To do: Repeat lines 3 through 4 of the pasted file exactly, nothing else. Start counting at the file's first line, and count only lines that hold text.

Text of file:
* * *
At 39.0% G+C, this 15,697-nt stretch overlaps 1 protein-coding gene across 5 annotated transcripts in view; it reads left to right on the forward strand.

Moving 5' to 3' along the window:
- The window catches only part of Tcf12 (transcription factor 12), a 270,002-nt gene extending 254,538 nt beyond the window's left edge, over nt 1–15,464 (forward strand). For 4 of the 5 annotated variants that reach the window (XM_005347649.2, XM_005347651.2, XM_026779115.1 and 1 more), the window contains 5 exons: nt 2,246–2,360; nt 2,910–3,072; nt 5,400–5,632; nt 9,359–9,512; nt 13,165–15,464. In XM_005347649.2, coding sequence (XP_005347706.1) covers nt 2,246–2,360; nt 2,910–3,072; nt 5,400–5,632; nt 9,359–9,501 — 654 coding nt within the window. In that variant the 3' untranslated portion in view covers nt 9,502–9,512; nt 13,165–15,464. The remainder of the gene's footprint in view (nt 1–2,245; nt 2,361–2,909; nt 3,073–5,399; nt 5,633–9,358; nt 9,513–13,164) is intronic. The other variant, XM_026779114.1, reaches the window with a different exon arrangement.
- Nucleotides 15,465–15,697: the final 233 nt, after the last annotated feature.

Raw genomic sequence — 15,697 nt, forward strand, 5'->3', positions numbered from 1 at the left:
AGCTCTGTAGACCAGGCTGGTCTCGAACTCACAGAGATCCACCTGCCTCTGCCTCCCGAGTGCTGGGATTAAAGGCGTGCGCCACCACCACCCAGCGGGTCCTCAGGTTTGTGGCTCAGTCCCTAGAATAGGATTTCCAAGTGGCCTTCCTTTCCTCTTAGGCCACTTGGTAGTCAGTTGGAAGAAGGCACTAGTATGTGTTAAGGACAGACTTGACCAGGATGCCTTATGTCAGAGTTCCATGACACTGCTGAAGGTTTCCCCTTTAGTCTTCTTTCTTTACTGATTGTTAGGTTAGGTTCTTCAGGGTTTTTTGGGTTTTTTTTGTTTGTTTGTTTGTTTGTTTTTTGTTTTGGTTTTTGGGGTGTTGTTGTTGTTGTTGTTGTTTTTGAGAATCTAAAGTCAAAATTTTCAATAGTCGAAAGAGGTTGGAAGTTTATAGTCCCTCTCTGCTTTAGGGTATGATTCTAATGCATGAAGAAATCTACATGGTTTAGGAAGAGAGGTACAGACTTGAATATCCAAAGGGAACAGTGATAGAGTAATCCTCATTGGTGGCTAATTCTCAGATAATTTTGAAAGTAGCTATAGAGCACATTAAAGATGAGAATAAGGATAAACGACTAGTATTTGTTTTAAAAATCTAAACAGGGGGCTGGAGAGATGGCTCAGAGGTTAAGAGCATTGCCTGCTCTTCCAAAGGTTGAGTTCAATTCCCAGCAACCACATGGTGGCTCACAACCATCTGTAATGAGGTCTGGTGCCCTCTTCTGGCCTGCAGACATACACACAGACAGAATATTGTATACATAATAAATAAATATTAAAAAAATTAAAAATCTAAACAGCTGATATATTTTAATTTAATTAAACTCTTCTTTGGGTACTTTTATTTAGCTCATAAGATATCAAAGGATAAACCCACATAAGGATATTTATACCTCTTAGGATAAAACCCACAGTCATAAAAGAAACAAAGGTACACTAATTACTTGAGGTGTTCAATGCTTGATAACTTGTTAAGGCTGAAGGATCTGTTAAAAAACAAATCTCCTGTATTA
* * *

- The window catches only part of Tcf12 (transcription factor 12), a 270,002-nt gene extending 254,538 nt beyond the window's left edge, over nt 1–15,464 (forward strand). For 4 of the 5 annotated variants that reach the window (XM_005347649.2, XM_005347651.2, XM_026779115.1 and 1 more), the window contains 5 exons: nt 2,246–2,360; nt 2,910–3,072; nt 5,400–5,632; nt 9,359–9,512; nt 13,165–15,464. In XM_005347649.2, coding sequence (XP_005347706.1) covers nt 2,246–2,360; nt 2,910–3,072; nt 5,400–5,632; nt 9,359–9,501 — 654 coding nt within the window. In that variant the 3' untranslated portion in view covers nt 9,502–9,512; nt 13,165–15,464. The remainder of the gene's footprint in view (nt 1–2,245; nt 2,361–2,909; nt 3,073–5,399; nt 5,633–9,358; nt 9,513–13,164) is intronic. The other variant, XM_026779114.1, reaches the window with a different exon arrangement.
- Nucleotides 15,465–15,697: the final 233 nt, after the last annotated feature.